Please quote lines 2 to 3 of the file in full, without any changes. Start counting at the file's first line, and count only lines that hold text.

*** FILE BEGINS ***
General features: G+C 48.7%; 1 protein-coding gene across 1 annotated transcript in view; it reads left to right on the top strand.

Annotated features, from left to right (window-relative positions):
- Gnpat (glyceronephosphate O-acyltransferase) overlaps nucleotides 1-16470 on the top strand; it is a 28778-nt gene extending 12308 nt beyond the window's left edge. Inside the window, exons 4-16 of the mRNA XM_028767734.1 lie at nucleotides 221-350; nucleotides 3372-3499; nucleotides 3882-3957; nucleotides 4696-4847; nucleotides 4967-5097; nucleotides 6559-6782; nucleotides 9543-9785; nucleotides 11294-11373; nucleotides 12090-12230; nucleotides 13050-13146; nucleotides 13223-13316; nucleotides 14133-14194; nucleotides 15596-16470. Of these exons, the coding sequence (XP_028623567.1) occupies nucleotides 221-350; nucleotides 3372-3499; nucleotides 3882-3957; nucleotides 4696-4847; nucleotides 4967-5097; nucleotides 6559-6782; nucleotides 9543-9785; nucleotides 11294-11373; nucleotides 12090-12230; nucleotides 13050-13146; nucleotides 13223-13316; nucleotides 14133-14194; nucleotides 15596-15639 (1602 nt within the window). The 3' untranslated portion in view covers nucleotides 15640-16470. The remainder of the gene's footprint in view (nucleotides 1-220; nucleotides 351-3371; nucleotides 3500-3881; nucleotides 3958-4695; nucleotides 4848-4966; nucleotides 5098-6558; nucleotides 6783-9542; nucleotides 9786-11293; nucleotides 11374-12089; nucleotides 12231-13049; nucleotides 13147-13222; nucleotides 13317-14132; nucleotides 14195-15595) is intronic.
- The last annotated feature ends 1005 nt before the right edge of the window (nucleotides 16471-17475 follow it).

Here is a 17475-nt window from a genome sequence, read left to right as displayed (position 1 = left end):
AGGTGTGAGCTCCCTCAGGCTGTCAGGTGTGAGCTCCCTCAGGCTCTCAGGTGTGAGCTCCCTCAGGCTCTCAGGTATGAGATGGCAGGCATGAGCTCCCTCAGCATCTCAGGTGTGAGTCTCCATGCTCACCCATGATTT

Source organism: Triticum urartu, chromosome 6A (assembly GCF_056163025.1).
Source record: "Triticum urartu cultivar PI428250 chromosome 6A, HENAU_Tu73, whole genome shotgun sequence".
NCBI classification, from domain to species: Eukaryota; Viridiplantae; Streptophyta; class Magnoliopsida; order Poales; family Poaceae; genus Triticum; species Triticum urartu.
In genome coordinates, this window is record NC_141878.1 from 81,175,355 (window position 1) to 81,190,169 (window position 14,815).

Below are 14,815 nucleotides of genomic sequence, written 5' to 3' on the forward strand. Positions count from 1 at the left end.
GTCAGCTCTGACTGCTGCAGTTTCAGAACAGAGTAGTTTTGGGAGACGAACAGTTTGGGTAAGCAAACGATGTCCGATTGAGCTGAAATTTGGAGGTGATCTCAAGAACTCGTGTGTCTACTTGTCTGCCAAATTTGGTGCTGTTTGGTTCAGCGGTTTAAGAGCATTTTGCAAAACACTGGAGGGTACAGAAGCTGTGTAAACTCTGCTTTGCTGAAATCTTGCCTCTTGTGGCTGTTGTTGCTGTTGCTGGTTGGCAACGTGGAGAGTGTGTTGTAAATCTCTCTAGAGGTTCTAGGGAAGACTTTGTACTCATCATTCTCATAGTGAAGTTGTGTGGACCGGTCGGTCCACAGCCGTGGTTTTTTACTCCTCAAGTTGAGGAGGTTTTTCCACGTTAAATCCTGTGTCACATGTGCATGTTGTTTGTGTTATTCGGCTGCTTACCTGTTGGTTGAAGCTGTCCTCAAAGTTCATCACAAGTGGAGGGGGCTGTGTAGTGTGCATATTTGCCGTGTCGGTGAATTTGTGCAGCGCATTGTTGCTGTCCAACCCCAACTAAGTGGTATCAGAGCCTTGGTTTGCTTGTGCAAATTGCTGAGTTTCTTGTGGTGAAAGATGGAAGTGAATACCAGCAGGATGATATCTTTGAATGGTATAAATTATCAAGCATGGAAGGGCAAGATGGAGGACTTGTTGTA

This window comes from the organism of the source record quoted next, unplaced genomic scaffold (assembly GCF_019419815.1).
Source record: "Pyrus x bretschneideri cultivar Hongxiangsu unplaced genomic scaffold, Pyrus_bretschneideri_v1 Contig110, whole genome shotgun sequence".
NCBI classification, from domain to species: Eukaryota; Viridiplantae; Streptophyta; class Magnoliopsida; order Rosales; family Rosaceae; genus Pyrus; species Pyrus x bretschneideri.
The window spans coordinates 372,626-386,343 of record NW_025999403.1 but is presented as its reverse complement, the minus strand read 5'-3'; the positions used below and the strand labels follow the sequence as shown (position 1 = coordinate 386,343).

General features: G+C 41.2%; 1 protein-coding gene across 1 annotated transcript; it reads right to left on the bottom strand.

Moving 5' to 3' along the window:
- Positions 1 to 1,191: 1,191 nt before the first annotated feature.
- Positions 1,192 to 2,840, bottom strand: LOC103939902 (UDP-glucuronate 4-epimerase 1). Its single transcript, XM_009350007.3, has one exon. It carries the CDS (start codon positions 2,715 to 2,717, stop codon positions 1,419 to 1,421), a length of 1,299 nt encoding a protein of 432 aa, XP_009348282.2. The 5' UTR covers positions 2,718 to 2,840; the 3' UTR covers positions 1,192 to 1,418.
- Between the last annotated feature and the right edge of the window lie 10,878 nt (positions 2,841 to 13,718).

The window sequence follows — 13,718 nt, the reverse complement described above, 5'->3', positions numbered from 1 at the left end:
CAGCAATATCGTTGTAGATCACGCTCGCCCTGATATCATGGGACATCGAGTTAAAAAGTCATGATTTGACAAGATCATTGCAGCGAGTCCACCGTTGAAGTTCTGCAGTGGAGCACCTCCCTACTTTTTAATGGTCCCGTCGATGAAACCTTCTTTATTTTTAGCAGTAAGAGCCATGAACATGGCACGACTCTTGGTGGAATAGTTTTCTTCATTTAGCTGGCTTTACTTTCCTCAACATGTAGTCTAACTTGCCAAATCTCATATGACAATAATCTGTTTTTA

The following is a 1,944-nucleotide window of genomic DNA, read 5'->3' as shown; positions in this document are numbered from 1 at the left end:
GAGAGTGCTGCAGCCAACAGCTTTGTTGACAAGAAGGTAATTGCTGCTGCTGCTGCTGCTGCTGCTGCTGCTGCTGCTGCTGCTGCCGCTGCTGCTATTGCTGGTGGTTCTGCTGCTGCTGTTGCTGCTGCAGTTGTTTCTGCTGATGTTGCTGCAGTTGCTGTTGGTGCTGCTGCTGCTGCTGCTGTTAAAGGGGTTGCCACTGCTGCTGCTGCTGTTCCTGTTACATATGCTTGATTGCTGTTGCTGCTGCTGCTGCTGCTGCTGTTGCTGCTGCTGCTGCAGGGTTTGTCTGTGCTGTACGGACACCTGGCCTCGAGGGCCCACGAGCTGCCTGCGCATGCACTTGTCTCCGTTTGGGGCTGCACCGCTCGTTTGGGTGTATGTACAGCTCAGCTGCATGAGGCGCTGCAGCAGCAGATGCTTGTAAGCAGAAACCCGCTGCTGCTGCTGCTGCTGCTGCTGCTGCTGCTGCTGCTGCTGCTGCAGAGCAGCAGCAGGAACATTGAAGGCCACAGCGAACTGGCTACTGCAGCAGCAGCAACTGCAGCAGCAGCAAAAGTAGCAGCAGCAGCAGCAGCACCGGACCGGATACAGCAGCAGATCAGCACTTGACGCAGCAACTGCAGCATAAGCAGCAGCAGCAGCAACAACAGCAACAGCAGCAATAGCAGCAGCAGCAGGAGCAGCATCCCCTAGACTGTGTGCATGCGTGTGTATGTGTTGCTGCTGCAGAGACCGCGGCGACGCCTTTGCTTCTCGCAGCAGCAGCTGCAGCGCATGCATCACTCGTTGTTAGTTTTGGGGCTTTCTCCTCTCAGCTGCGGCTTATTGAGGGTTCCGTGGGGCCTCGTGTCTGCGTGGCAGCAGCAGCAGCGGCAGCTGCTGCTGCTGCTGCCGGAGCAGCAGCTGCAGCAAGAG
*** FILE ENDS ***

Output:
Annotated features, from left to right (window-relative positions):
- Gnpat (glyceronephosphate O-acyltransferase) overlaps nucleotides 1-16470 on the top strand; it is a 28778-nt gene extending 12308 nt beyond the window's left edge. Inside the window, exons 4-16 of the mRNA XM_028767734.1 lie at nucleotides 221-350; nucleotides 3372-3499; nucleotides 3882-3957; nucleotides 4696-4847; nucleotides 4967-5097; nucleotides 6559-6782; nucleotides 9543-9785; nucleotides 11294-11373; nucleotides 12090-12230; nucleotides 13050-13146; nucleotides 13223-13316; nucleotides 14133-14194; nucleotides 15596-16470. Of these exons, the coding sequence (XP_028623567.1) occupies nucleotides 221-350; nucleotides 3372-3499; nucleotides 3882-3957; nucleotides 4696-4847; nucleotides 4967-5097; nucleotides 6559-6782; nucleotides 9543-9785; nucleotides 11294-11373; nucleotides 12090-12230; nucleotides 13050-13146; nucleotides 13223-13316; nucleotides 14133-14194; nucleotides 15596-15639 (1602 nt within the window). The 3' untranslated portion in view covers nucleotides 15640-16470. The remainder of the gene's footprint in view (nucleotides 1-220; nucleotides 351-3371; nucleotides 3500-3881; nucleotides 3958-4695; nucleotides 4848-4966; nucleotides 5098-6558; nucleotides 6783-9542; nucleotides 9786-11293; nucleotides 11374-12089; nucleotides 12231-13049; nucleotides 13147-13222; nucleotides 13317-14132; nucleotides 14195-15595) is intronic.